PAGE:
It seems the fine sand had sifted through the tarp and the tin cans, into the exhaust manifolds, and sat on the face of the exhaust valves. So, when we ran the engines up after the storm, the sand melted on the face of the valves and they would not close completely, leading to a loss of engine compression and power, and rough running!

His solution was to grind the face of the valves, which we did by means of leather belts and valve grinding compound, working through the exhaust ports of the engine because we could not remove the engine heads A special hydraulic press was required to remove the heads and the only ones available were back in Cairo at the repair shop and were too large to fly to us. We did the best we could, under the circumstances, however it just was not good enough.

Every time a flight test was made the plane could not develop enough power to take off, and we wrecked two planes trying! In the end, new engines were flown in to us via DC-3 transports and we assigned a group of mechanics to act as an engine change crew for that purpose. The crew chiefs of the affected planes also pitched in to help, and eventually all 25 damaged engines were replaced. During this interim period, those operative planes had to take up the slack, and ground crews all worked together to supply the required planes for combat flights.

A short time later, we were amazed to find that our line chief, Master Sgt. Reilly, was commissioned as a First Lieutenant!

We of course, were not privy to many matters, among which was the fact that Sgt Reilly was originally named as our line chief, because he had been in Egypt before the war in 1941, as an American observer in the RAF! He had prior knowledge of what it takes to fight an air war in the North African desert! And, probably that is why our squadron (the 66th) was chosen to move forward with the 239 wing of the RAF, while the other two squadrons were left behind in Palestine to do bomber escort service!

The price we pay. New Zealand graves in Tripoli

Tripoli was captured by the British 8th Army on Jan 23, 1943, and shortly thereafter, I and my friends Ceferino Vigil and and Lou Lederman spent a day in Triploli sightseeing. It was a day I am not likely to forget, and I will deal with it in my next file.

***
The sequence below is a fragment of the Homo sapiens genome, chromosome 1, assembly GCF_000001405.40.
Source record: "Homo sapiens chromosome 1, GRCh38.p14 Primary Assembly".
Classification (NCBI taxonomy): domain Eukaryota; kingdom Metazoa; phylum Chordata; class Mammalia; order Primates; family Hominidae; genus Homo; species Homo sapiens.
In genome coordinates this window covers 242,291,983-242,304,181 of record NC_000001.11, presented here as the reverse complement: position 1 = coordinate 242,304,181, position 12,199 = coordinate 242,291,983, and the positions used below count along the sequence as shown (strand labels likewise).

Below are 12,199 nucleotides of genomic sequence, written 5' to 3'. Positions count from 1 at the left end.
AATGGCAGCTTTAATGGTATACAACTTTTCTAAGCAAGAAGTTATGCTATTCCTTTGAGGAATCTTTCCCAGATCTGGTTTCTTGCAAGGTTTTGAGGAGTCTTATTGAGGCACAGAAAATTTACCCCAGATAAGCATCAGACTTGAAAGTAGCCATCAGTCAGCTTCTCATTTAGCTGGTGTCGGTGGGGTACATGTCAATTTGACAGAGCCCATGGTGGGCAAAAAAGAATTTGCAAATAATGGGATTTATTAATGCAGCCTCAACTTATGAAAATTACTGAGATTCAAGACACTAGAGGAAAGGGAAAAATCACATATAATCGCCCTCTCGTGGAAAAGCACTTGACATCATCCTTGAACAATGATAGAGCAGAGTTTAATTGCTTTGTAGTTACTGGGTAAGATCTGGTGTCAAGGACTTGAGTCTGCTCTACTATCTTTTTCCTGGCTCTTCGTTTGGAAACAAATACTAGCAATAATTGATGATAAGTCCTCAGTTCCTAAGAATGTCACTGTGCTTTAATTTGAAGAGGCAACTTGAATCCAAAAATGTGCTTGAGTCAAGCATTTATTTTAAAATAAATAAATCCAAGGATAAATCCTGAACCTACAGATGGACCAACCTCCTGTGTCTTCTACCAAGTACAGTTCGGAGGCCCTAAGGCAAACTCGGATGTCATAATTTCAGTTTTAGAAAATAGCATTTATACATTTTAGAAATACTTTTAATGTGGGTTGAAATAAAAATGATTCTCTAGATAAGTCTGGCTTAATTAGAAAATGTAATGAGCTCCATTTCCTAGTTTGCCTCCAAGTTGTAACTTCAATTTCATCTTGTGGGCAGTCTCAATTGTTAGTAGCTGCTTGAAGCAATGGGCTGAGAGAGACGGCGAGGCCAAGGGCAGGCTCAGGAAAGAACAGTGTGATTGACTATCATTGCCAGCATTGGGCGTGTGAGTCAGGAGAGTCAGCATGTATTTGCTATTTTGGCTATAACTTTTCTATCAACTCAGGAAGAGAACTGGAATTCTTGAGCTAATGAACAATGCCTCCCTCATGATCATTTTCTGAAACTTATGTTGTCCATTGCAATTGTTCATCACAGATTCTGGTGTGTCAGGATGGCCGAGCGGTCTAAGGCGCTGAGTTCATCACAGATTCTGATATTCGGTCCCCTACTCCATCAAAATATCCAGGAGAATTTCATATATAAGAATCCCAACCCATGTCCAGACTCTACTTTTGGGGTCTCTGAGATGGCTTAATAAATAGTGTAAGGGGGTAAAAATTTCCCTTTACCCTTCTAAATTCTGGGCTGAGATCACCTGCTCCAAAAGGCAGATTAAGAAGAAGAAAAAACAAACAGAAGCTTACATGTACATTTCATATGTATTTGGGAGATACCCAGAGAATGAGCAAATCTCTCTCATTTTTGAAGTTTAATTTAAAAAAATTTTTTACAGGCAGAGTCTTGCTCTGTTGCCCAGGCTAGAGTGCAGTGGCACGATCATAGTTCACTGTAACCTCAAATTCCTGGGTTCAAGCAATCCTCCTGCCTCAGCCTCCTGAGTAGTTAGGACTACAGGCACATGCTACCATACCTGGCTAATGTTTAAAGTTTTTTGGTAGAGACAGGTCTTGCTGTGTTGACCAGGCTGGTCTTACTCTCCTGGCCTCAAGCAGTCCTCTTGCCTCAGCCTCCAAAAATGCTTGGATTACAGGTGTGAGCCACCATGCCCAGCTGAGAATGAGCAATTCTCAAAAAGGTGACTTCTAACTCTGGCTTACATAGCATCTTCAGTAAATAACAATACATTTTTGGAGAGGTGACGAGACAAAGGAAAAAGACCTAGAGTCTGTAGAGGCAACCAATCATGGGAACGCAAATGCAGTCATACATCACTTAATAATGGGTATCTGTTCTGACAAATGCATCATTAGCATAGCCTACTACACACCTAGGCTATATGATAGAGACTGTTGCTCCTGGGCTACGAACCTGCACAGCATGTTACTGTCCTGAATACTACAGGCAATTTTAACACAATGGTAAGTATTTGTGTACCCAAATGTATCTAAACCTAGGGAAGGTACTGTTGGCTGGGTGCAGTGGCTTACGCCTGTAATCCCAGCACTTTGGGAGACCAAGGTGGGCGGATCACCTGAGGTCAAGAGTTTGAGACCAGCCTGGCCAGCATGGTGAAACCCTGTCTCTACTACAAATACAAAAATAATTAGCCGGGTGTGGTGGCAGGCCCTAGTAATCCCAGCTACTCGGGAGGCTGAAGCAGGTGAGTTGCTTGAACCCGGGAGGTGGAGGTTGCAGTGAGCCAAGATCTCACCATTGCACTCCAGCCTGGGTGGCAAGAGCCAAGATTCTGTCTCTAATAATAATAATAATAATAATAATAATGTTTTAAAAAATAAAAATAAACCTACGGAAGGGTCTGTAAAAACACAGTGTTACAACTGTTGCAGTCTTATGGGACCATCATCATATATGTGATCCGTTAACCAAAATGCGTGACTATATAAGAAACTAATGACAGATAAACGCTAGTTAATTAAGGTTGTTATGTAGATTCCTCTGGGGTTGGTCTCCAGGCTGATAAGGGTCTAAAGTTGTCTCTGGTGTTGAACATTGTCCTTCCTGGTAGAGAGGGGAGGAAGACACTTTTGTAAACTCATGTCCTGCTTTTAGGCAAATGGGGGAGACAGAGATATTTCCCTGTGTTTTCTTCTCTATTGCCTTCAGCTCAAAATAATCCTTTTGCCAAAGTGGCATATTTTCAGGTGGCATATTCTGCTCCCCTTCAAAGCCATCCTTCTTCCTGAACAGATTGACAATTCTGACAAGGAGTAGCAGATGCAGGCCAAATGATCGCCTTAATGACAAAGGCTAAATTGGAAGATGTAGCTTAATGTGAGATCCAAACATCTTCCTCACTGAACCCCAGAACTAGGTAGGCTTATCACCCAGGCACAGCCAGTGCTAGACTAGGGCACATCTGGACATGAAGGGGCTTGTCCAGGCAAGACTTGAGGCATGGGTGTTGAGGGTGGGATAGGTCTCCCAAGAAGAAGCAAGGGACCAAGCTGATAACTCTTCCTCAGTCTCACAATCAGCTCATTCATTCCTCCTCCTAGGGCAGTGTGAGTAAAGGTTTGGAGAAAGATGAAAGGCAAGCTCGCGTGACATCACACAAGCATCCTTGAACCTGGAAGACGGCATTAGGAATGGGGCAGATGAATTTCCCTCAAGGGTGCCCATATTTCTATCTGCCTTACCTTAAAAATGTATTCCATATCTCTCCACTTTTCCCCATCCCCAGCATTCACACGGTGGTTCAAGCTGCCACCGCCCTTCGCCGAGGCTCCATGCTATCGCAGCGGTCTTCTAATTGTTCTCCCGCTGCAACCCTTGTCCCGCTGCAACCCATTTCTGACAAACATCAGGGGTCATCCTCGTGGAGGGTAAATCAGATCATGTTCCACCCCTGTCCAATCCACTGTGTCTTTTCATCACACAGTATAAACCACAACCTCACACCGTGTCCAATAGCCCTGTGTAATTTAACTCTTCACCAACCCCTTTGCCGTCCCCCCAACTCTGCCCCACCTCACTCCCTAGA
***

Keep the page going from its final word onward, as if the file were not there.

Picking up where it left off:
Our operations near Tripoli were memorable because we were sent 3 seasoned American pilots from the RAF. They had been part of the Eagle squadron made up of Americans who had joined the RAF in Canada, prior to America’s entering the war. Several others were distributed to the other two squadrons of our fighter group. Our New Pilots were William P Benedict, Charles C Leaf, and William L Livesey. Lts. Benedict, and Leaf eventually became squadron leaders in our squadron (the 66th).

They had been operating in England during the Battle of Britain, and our pilots were happy to learn aerial combat from them. In future parts I will tell about many of Bill Benedict's exploits (He was called Benny), because he was a truly fabulous figure!.

There is no doubt that these 3 pilots were instrumental in keeping many of our pilots alive. For example, when we moved on to a new airfield and there was a damaged Me-109 left behind, Benny, with our mechanics would work on it trying to make it flyable. Several of them were so made, and he would fly them in mock dog fights with other pilots, in order to find the weak spots in the German plane. Our pilots could then exploit them in actual combat. One such example is that he discovered that the ME-109’s engine had a great deal of left hand torque, which meant that it could not turn well to the right. So our pilots always tried to attack the German planes from the right!

So ends Chapter 10 of my wartime memoirs